Kendrick v. SRA Track, Inc., 2017 Ga. App. 287, June 20, 2017.
In this case, the Court of Appeals considered whether the Board’s denial of an Employer/Insurer’s motion to dismiss a claim is appealable beyond the Board and found that it is not.
Edwards filed a claim for additional medical treatment for his compensable work injuries. The Employer/Insurer filed a motion to dismiss the claim, arguing that it was barred by the statute of limitation under O.C.G.A.
§ 34-9-82(a). The ALJ denied the motion and the Appellate Division adopted and affirmed the ALJ’s findings and conclusions. The Employer/Insurer appealed to the Superior Court, which affirmed the Board’s decision.
O.C.G.A. § 34-9-105(b) provides that only a award, order, judgment or decision of the Board is subject to appeal to the Superior Court. Because the Board did not issue a compensation award, the Court of Appeals held that the Board’s ruling did not constitute a “final order or judgment” as contemplated by O.C.G.A. § 34-9-105(b). As such, the Superior Court was without jurisdiction to consider the appeal and should have dismissed it.
Premier Elevator Co./SOI v. Edwards, 341 Ga. App. 235, April 13, 2017.
Here, the Court of Appeals again considered the doctrine of continuous employment and held that it did not apply as the employee was not performing work duties or being paid by the employer when he traveled to a motel near a job site. The Court also held that payment for prescription medications by the Employer/Insurer is not “compensation” that would trigger the 60 day deadline for controverting a claim under O.C.G.A. § 34-9-221(h).
Kendrick was a Georgia resident who was employed by SRA Track, Inc. repairing railroad tracks in various states. On the evening of Sunday, January 13, 2013, Kenrick left his home in Georgia to drive to a motel in Alabama where he planned to spend the night before working the next morning. On the way, he was injured in a motorcycle accident. After the accident, Kendrick received a prescription card from the Employer/Insurer which he used until December 2013 to help pay for pain medicine.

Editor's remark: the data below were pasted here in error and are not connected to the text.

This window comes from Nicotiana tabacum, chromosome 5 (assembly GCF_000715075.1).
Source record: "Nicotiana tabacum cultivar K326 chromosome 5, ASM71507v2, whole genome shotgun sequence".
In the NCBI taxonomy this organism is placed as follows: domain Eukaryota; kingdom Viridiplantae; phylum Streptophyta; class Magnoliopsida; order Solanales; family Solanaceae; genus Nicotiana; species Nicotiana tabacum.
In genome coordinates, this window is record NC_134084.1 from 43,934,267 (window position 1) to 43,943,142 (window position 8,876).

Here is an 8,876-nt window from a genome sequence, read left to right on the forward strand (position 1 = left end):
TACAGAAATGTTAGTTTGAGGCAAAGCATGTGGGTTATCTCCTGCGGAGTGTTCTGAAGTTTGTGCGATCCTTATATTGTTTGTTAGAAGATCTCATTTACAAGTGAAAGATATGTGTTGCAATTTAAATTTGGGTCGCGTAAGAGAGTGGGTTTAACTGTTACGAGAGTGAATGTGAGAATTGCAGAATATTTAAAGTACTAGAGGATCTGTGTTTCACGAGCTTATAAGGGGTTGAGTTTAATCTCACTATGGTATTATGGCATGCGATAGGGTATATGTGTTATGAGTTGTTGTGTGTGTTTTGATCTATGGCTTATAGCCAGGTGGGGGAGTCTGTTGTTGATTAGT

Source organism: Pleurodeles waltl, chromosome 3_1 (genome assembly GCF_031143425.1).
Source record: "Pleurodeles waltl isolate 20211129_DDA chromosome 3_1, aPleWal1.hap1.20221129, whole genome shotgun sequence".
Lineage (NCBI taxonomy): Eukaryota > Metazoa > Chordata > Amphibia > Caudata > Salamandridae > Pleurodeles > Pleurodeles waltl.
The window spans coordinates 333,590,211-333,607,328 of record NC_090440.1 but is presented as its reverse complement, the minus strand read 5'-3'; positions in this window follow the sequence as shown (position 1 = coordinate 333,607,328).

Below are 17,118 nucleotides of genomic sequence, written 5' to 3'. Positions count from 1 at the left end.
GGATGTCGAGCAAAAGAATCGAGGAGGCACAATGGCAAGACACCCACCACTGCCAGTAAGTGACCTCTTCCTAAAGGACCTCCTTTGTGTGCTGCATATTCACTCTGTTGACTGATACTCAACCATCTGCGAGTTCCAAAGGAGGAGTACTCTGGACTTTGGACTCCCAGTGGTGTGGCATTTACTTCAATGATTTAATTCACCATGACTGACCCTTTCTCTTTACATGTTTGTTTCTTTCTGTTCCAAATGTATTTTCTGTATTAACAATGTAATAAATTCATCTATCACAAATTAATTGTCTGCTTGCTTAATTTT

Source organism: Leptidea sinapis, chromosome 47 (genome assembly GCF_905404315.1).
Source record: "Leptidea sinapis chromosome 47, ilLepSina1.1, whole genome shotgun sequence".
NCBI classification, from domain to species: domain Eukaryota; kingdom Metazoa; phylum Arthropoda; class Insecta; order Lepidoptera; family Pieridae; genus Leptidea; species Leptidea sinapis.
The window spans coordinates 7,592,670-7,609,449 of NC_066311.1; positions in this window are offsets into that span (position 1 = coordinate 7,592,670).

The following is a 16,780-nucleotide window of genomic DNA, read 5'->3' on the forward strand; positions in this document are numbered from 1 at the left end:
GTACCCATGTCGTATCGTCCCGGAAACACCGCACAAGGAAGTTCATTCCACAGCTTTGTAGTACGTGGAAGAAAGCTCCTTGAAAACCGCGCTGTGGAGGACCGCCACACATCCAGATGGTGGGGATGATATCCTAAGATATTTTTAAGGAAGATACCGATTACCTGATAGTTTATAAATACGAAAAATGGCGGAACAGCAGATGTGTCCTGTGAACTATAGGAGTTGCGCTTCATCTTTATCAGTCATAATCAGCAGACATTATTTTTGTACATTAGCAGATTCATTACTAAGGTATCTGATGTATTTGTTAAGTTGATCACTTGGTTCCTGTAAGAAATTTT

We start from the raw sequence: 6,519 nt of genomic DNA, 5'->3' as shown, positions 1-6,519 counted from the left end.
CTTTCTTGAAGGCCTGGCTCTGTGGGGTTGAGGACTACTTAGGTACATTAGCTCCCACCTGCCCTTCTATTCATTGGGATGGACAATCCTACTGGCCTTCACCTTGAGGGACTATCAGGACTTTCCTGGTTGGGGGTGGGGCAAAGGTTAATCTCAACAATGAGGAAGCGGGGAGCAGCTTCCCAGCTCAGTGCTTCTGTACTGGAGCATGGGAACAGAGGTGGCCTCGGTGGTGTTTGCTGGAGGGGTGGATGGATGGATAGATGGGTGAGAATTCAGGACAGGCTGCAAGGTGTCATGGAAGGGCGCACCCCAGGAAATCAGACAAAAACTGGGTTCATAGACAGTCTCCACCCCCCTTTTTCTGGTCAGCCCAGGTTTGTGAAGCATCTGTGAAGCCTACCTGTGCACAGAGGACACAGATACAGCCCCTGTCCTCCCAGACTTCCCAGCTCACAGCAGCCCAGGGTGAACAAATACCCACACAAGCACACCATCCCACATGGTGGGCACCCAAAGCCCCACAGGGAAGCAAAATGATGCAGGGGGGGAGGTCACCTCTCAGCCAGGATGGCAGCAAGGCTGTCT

In March 2014, the Employer/Insurer controverted the claim on the grounds that the accident did not arise out of and in the course of Kendrick’s employment. Following the hearing, the ALJ denied Kendrick’s claim finding that the accident did not arise out and in the course Kendrick’s employment and that he was not a continuous employee at the time. The Appellate Division adopted the ALJ’s order and the Superior Court affirmed by operation of law.
Kendrick appealed to the Court of Appeals arguing that O.C.G.A. § 34-9-221 barred the Employer/Insurer from controverting the claim and that his injuries are compensable under the continuous employment doctrine.
The Court pointed out that the Supreme Court of Georgia has held that O.C.G.A. § 34-9-221 governs the procedure for payment of benefits. Because the prescription card was not an income benefit, it did not constitute compensation under O.C.G.A. § 34-9-221(h).
The Court also held that because Kendrick had previously returned to his home and Georgia for the weekend, and because he was not performing duties or being paid by SRA as he traveled to the motel, he was not continuously employed. Accordingly, the Court affirmed the judgment of the Superior Court.